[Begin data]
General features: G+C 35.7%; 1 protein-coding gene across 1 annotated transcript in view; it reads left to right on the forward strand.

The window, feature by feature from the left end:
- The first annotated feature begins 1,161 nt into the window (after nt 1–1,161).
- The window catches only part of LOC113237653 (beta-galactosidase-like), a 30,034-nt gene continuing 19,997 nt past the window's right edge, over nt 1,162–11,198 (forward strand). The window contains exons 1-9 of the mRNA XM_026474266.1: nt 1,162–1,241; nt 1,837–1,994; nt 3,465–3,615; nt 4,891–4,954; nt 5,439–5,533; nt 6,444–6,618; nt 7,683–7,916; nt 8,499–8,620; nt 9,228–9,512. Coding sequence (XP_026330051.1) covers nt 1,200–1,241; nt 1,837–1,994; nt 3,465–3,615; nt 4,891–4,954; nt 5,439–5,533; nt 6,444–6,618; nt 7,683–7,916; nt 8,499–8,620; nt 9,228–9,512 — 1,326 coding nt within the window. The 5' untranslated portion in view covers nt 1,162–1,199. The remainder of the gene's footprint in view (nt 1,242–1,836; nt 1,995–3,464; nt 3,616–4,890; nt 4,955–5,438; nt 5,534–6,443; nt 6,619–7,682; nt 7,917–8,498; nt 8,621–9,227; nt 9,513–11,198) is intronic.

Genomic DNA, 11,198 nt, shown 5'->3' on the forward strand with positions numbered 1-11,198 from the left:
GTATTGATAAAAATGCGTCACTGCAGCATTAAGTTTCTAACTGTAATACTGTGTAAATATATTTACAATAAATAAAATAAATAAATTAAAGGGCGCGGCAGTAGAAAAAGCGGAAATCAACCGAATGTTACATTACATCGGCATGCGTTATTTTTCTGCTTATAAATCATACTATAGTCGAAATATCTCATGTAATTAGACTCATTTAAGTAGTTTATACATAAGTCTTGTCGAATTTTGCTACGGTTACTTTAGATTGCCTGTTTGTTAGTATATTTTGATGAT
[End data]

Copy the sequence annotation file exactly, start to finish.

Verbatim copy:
General features: G+C 35.7%; 1 protein-coding gene across 1 annotated transcript in view; it reads left to right on the forward strand.

The window, feature by feature from the left end:
- The first annotated feature begins 1,161 nt into the window (after nt 1–1,161).
- The window catches only part of LOC113237653 (beta-galactosidase-like), a 30,034-nt gene continuing 19,997 nt past the window's right edge, over nt 1,162–11,198 (forward strand). The window contains exons 1-9 of the mRNA XM_026474266.1: nt 1,162–1,241; nt 1,837–1,994; nt 3,465–3,615; nt 4,891–4,954; nt 5,439–5,533; nt 6,444–6,618; nt 7,683–7,916; nt 8,499–8,620; nt 9,228–9,512. Coding sequence (XP_026330051.1) covers nt 1,200–1,241; nt 1,837–1,994; nt 3,465–3,615; nt 4,891–4,954; nt 5,439–5,533; nt 6,444–6,618; nt 7,683–7,916; nt 8,499–8,620; nt 9,228–9,512 — 1,326 coding nt within the window. The 5' untranslated portion in view covers nt 1,162–1,199. The remainder of the gene's footprint in view (nt 1,242–1,836; nt 1,995–3,464; nt 3,616–4,890; nt 4,955–5,438; nt 5,534–6,443; nt 6,619–7,682; nt 7,917–8,498; nt 8,621–9,227; nt 9,513–11,198) is intronic.

Genomic DNA, 11,198 nt, shown 5'->3' on the forward strand with positions numbered 1-11,198 from the left:
GTATTGATAAAAATGCGTCACTGCAGCATTAAGTTTCTAACTGTAATACTGTGTAAATATATTTACAATAAATAAAATAAATAAATTAAAGGGCGCGGCAGTAGAAAAAGCGGAAATCAACCGAATGTTACATTACATCGGCATGCGTTATTTTTCTGCTTATAAATCATACTATAGTCGAAATATCTCATGTAATTAGACTCATTTAAGTAGTTTATACATAAGTCTTGTCGAATTTTGCTACGGTTACTTTAGATTGCCTGTTTGTTAGTATATTTTGATGAT